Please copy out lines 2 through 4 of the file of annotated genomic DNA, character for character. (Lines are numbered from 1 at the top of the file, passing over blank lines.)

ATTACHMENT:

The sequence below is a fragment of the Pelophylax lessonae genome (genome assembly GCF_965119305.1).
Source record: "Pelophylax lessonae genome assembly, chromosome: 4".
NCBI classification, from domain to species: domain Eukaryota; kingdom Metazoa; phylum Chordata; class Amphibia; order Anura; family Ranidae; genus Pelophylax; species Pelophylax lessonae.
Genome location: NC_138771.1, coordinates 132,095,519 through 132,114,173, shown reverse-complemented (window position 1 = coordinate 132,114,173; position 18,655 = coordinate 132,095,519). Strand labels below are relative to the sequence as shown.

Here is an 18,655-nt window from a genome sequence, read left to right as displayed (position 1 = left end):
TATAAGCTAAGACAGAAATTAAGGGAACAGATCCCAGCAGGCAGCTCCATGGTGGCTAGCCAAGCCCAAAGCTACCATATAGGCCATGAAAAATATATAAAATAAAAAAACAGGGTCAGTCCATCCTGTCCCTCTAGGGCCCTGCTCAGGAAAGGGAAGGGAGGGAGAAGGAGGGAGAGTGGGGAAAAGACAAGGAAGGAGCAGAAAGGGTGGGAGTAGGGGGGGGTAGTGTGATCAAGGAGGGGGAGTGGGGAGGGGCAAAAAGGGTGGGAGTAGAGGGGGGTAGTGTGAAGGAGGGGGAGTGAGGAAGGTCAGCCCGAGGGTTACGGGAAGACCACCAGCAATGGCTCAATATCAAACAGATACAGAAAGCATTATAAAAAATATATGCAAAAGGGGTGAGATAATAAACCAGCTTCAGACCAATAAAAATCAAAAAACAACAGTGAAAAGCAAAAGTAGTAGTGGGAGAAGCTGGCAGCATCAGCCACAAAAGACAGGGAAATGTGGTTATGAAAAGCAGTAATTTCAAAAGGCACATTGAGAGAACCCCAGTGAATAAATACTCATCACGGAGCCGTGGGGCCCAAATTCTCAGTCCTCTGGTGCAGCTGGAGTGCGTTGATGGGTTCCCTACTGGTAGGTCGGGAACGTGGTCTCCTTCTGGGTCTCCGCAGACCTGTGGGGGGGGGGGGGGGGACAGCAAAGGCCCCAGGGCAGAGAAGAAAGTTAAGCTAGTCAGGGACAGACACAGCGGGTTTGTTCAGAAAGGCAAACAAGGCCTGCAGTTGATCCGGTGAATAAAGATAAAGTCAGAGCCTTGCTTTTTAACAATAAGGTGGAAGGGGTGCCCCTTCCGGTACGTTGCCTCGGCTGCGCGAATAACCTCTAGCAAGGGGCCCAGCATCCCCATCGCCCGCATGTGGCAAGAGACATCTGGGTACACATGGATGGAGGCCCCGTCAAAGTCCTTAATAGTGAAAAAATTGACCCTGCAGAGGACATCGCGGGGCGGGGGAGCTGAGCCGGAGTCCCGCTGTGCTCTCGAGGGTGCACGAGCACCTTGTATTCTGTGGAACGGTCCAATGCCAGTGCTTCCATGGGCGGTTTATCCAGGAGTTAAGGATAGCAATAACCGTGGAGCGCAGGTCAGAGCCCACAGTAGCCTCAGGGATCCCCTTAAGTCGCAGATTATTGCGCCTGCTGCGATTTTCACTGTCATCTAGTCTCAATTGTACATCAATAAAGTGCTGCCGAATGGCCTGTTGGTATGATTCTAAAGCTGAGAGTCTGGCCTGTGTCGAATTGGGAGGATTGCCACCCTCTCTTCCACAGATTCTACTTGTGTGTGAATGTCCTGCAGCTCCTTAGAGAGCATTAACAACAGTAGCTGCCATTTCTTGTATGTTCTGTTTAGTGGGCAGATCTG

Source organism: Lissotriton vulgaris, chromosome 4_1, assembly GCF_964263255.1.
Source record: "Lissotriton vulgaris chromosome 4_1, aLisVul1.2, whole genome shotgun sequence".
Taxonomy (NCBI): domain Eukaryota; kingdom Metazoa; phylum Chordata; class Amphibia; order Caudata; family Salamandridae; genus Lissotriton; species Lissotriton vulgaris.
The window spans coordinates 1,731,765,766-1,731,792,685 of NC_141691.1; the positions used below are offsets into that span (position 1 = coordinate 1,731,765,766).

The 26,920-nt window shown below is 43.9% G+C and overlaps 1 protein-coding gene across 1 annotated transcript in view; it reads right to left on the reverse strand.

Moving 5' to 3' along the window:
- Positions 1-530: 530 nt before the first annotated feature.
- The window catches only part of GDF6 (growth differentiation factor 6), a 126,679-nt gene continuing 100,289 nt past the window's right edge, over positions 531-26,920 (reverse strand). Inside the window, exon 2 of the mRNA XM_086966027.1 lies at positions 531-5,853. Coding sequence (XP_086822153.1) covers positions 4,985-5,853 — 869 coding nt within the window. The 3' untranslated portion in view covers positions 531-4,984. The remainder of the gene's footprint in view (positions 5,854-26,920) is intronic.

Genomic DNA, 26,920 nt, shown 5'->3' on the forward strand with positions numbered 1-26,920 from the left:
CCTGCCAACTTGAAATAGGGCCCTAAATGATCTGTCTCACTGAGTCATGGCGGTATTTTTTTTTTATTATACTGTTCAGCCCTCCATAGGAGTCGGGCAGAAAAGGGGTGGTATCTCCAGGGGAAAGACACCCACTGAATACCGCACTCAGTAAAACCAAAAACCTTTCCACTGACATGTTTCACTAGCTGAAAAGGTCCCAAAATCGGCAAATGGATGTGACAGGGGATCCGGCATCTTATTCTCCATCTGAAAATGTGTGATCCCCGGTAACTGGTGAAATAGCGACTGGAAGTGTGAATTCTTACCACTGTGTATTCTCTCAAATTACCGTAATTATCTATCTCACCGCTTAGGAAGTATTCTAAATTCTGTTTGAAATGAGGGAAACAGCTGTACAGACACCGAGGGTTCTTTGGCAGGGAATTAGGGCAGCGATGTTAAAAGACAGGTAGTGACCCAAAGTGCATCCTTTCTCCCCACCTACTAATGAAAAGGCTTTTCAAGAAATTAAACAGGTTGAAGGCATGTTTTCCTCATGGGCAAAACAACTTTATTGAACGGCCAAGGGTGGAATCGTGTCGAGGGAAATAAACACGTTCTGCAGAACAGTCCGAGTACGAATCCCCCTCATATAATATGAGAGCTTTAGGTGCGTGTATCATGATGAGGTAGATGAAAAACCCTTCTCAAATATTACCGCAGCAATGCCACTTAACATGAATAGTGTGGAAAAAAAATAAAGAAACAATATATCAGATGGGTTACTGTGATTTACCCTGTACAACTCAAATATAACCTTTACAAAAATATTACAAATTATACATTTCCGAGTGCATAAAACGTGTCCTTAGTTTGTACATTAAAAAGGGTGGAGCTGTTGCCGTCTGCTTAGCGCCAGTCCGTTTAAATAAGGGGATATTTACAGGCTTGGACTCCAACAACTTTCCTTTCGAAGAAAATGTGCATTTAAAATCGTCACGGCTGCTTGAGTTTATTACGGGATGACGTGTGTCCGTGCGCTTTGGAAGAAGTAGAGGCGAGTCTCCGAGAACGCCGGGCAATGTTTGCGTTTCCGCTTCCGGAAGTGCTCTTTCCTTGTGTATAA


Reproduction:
Source record: "Pelophylax lessonae genome assembly, chromosome: 4".
NCBI classification, from domain to species: domain Eukaryota; kingdom Metazoa; phylum Chordata; class Amphibia; order Anura; family Ranidae; genus Pelophylax; species Pelophylax lessonae.
Genome location: NC_138771.1, coordinates 132,095,519 through 132,114,173, shown reverse-complemented (window position 1 = coordinate 132,114,173; position 18,655 = coordinate 132,095,519). Strand labels below are relative to the sequence as shown.